After Miyazaki, KTM took chassis designer Marco Bertolatti from Aprilia and at the end of 2019 it poached suspension technician Peter Bergvall from Öhlins. KTM’s in-house WP suspension engineers were working hard to catch up Öhlins, unbeaten in MotoGP since 2007, but KTM needed a breakthrough, especially in front-fork performance, so the company made Bergvall head of the WP racing operation. There’s no doubt Bergvall played an important role in KTM’s first MotoGP victories last year.
There are several other former HRC employees working at KTM. The factory team manager Mike Leitner joined the company in 2015, a few months after he had been dropped by Dani Pedrosa, whom he had guided to world titles and MotoGP race wins. In 2017 mechanics John Eyre and Mark Lloyd also switched from HRC to KTM.
There’s not a factory on the MotoGP grid that hasn’t bought brains from a rival, because buying brainpower is the best way to turbocharge development. And however much that brain costs it’s usually a bargain, not only in pure engineering terms but also in terms of cost to the brand and its image. Getting beaten is bad for your image, so you must do whatever it takes to avoid defeat and you must do it quickly.
In 2010 HRC signed Yamaha electronics engineers Carlo Luzzi, Andre Zugna and Cristian Battaglia. In 2014 Ducati took Gigi Dall’Igna from Aprilia. The same year Ducati data engineer Claudio Rainato defected to Suzuki. At the end of 2019 Yamaha took Marco Frigerio from Ducati. Last year Suzuki signed electronics development expert Andrea Agostini from KTM, which had taken the Italian from Honda’s Formula 1 programme. At the same time Aprilia signed an electronics engineer from Suzuki, which a couple of years earlier had taken him from the Noale factory. These are just a few recent manoeuvres in MotoGP’s never-ending brains race…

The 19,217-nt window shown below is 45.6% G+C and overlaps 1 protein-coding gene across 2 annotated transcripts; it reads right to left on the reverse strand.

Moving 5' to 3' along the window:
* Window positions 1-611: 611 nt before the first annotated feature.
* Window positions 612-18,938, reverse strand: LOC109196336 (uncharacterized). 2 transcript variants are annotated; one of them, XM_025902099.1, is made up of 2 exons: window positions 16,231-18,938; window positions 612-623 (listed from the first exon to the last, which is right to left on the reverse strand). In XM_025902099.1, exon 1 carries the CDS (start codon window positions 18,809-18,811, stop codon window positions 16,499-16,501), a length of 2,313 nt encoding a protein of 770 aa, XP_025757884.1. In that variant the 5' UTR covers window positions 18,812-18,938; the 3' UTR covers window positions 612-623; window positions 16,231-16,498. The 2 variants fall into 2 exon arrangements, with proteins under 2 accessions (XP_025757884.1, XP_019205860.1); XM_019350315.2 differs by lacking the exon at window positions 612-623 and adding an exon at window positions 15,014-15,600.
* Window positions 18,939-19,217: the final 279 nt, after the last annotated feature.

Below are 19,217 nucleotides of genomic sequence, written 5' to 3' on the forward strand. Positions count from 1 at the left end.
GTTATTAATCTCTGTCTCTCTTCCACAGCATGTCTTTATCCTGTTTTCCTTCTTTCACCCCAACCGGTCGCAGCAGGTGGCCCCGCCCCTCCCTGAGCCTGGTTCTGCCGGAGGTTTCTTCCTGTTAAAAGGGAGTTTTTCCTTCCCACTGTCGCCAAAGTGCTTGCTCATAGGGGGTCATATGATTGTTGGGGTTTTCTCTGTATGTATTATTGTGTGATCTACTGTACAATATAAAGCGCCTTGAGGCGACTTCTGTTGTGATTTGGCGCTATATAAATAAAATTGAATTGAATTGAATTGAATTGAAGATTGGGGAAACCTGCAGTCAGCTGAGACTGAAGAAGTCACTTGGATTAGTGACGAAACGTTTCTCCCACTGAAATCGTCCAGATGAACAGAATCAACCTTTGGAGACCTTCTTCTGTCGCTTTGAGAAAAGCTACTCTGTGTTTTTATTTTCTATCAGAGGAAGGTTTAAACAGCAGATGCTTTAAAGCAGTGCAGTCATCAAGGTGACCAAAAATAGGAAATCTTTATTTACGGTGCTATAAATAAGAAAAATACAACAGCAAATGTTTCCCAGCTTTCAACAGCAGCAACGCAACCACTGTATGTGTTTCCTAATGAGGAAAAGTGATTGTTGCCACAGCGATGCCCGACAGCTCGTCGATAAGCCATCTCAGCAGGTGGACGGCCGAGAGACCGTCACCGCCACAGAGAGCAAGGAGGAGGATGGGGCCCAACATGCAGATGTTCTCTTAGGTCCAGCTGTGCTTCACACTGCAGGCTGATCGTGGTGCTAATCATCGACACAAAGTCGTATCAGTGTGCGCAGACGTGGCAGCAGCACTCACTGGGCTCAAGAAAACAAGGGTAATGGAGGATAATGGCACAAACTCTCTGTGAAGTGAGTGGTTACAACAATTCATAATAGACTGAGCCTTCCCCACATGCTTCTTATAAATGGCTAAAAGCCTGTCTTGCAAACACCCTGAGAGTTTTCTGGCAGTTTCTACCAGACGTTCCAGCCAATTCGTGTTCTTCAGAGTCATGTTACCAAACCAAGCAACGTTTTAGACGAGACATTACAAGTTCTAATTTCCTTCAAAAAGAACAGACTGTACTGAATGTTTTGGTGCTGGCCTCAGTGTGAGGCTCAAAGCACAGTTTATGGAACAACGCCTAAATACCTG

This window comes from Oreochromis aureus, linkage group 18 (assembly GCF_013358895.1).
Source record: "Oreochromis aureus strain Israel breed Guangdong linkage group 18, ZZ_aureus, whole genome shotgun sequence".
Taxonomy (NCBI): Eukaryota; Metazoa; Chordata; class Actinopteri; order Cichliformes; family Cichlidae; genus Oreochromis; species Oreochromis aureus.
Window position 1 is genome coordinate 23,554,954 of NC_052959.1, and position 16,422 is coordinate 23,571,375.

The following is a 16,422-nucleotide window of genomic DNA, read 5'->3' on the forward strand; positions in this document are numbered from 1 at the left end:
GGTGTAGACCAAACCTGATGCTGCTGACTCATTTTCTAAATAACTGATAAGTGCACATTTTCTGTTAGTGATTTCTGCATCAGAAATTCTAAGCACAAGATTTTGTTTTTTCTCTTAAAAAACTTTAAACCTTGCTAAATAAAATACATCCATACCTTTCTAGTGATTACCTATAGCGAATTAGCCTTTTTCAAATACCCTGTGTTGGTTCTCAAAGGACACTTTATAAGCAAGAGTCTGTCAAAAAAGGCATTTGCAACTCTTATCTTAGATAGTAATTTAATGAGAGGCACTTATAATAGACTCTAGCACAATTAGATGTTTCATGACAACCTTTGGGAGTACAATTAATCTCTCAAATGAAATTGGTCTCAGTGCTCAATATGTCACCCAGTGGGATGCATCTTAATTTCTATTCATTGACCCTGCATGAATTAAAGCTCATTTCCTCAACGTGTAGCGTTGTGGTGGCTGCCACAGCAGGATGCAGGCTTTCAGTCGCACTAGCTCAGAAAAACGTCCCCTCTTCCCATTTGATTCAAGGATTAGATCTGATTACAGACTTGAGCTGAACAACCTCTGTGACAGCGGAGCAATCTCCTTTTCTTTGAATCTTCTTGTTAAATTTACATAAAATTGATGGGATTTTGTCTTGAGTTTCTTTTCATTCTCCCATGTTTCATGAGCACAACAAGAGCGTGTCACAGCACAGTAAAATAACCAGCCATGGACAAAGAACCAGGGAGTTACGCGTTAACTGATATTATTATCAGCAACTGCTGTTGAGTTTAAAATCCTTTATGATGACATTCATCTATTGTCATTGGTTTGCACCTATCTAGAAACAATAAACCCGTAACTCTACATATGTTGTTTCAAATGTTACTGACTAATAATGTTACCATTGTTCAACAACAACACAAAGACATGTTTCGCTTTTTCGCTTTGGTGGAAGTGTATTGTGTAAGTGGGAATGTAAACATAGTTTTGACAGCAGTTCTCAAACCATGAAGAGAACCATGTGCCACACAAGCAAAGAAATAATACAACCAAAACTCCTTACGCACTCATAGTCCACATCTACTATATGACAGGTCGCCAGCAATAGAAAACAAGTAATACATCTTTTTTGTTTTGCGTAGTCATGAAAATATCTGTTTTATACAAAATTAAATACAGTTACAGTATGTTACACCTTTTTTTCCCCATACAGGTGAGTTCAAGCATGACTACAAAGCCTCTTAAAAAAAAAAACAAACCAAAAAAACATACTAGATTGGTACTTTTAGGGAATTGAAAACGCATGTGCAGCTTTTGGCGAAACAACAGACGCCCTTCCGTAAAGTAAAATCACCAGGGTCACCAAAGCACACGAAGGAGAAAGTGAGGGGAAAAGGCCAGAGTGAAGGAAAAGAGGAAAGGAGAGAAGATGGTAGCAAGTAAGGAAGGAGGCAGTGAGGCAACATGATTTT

It should come as no surprise that data engineers get headhunted more than other engineers, because electronics is still the main growth area in MotoGP, despite the spec ECU and software, because while engines, chassis, tyres and suspension have been around for more than a century, electronics that control machine dynamics is still a new science.
Half a century ago – when manufacturers focused most of their energies on finding more horsepower – it was those with intimate knowledge of the internal combustion engine that were most in demand.
Italian engineer Piero Remor designed MotoGP’s first great engine and first inline-four – the Gilera 500 which dominated the first decade of world championship racing. But Remor fell out with Giuseppe Gilera, which gave Count Domenico Agusta the chance to sign him to his stable. Remor’s first MV engine was basically a rehash of his Gilera design, but with two ill-advised changes: shaft final drive and two gear levers – left foot for upshifts, right foot for downshifts.